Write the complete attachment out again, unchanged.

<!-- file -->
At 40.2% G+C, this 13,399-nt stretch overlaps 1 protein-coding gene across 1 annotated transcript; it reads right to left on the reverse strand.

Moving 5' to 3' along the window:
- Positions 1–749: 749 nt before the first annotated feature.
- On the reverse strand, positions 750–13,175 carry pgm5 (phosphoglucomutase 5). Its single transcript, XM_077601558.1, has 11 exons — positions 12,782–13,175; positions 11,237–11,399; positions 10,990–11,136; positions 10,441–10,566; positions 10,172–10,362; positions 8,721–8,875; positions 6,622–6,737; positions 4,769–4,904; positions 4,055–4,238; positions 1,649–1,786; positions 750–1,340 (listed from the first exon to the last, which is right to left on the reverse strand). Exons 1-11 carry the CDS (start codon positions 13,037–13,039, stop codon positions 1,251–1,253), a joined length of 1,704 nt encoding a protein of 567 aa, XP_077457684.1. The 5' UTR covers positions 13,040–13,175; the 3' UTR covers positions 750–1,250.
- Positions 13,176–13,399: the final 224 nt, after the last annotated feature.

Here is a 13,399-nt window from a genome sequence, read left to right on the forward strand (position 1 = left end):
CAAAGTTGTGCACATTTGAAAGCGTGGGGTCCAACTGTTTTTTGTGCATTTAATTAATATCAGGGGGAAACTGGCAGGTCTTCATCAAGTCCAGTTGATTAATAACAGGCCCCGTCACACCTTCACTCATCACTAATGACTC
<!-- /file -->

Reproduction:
At 40.2% G+C, this 13,399-nt stretch overlaps 1 protein-coding gene across 1 annotated transcript; it reads right to left on the reverse strand.

Moving 5' to 3' along the window:
- Positions 1–749: 749 nt before the first annotated feature.
- On the reverse strand, positions 750–13,175 carry pgm5 (phosphoglucomutase 5). Its single transcript, XM_077601558.1, has 11 exons — positions 12,782–13,175; positions 11,237–11,399; positions 10,990–11,136; positions 10,441–10,566; positions 10,172–10,362; positions 8,721–8,875; positions 6,622–6,737; positions 4,769–4,904; positions 4,055–4,238; positions 1,649–1,786; positions 750–1,340 (listed from the first exon to the last, which is right to left on the reverse strand). Exons 1-11 carry the CDS (start codon positions 13,037–13,039, stop codon positions 1,251–1,253), a joined length of 1,704 nt encoding a protein of 567 aa, XP_077457684.1. The 5' UTR covers positions 13,040–13,175; the 3' UTR covers positions 750–1,250.
- Positions 13,176–13,399: the final 224 nt, after the last annotated feature.

Here is a 13,399-nt window from a genome sequence, read left to right on the forward strand (position 1 = left end):
CAAAGTTGTGCACATTTGAAAGCGTGGGGTCCAACTGTTTTTTGTGCATTTAATTAATATCAGGGGGAAACTGGCAGGTCTTCATCAAGTCCAGTTGATTAATAACAGGCCCCGTCACACCTTCACTCATCACTAATGACTC